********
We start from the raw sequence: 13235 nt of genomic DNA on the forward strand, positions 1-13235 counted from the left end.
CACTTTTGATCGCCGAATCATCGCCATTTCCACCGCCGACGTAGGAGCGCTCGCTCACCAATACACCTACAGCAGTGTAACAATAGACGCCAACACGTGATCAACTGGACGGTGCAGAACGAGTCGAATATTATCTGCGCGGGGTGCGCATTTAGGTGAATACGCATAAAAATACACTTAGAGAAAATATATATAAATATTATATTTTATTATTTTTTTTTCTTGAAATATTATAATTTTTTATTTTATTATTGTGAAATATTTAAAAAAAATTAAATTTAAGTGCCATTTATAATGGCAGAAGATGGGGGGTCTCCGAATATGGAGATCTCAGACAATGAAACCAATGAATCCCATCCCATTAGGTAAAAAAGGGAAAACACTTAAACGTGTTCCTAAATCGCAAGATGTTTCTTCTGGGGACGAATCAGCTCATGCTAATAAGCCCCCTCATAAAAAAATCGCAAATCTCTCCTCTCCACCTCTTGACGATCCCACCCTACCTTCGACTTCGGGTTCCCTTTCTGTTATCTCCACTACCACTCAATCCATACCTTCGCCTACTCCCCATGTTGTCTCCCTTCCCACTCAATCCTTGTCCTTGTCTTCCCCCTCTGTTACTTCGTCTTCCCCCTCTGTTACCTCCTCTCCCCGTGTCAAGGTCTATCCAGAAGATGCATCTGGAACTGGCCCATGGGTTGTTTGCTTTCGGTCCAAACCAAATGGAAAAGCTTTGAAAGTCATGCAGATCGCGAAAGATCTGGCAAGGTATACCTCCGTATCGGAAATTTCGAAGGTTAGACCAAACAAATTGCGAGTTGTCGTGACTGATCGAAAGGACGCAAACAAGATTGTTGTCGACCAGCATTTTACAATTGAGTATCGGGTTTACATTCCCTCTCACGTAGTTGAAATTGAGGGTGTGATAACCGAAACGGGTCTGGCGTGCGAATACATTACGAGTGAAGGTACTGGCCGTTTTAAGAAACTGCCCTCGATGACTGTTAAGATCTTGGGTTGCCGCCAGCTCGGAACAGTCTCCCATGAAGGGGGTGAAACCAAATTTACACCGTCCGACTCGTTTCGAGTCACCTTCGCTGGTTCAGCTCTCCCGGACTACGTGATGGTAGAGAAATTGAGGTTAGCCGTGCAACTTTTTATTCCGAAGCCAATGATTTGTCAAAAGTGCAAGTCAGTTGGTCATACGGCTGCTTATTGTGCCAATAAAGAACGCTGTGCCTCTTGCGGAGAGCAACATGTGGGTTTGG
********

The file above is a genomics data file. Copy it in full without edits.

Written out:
We start from the raw sequence: 13235 nt of genomic DNA on the forward strand, positions 1-13235 counted from the left end.
CACTTTTGATCGCCGAATCATCGCCATTTCCACCGCCGACGTAGGAGCGCTCGCTCACCAATACACCTACAGCAGTGTAACAATAGACGCCAACACGTGATCAACTGGACGGTGCAGAACGAGTCGAATATTATCTGCGCGGGGTGCGCATTTAGGTGAATACGCATAAAAATACACTTAGAGAAAATATATATAAATATTATATTTTATTATTTTTTTTTCTTGAAATATTATAATTTTTTATTTTATTATTGTGAAATATTTAAAAAAAATTAAATTTAAGTGCCATTTATAATGGCAGAAGATGGGGGGTCTCCGAATATGGAGATCTCAGACAATGAAACCAATGAATCCCATCCCATTAGGTAAAAAAGGGAAAACACTTAAACGTGTTCCTAAATCGCAAGATGTTTCTTCTGGGGACGAATCAGCTCATGCTAATAAGCCCCCTCATAAAAAAATCGCAAATCTCTCCTCTCCACCTCTTGACGATCCCACCCTACCTTCGACTTCGGGTTCCCTTTCTGTTATCTCCACTACCACTCAATCCATACCTTCGCCTACTCCCCATGTTGTCTCCCTTCCCACTCAATCCTTGTCCTTGTCTTCCCCCTCTGTTACTTCGTCTTCCCCCTCTGTTACCTCCTCTCCCCGTGTCAAGGTCTATCCAGAAGATGCATCTGGAACTGGCCCATGGGTTGTTTGCTTTCGGTCCAAACCAAATGGAAAAGCTTTGAAAGTCATGCAGATCGCGAAAGATCTGGCAAGGTATACCTCCGTATCGGAAATTTCGAAGGTTAGACCAAACAAATTGCGAGTTGTCGTGACTGATCGAAAGGACGCAAACAAGATTGTTGTCGACCAGCATTTTACAATTGAGTATCGGGTTTACATTCCCTCTCACGTAGTTGAAATTGAGGGTGTGATAACCGAAACGGGTCTGGCGTGCGAATACATTACGAGTGAAGGTACTGGCCGTTTTAAGAAACTGCCCTCGATGACTGTTAAGATCTTGGGTTGCCGCCAGCTCGGAACAGTCTCCCATGAAGGGGGTGAAACCAAATTTACACCGTCCGACTCGTTTCGAGTCACCTTCGCTGGTTCAGCTCTCCCGGACTACGTGATGGTAGAGAAATTGAGGTTAGCCGTGCAACTTTTTATTCCGAAGCCAATGATTTGTCAAAAGTGCAAGTCAGTTGGTCATACGGCTGCTTATTGTGCCAATAAAGAACGCTGTGCCTCTTGCGGAGAGCAACATGTGGGTTTGG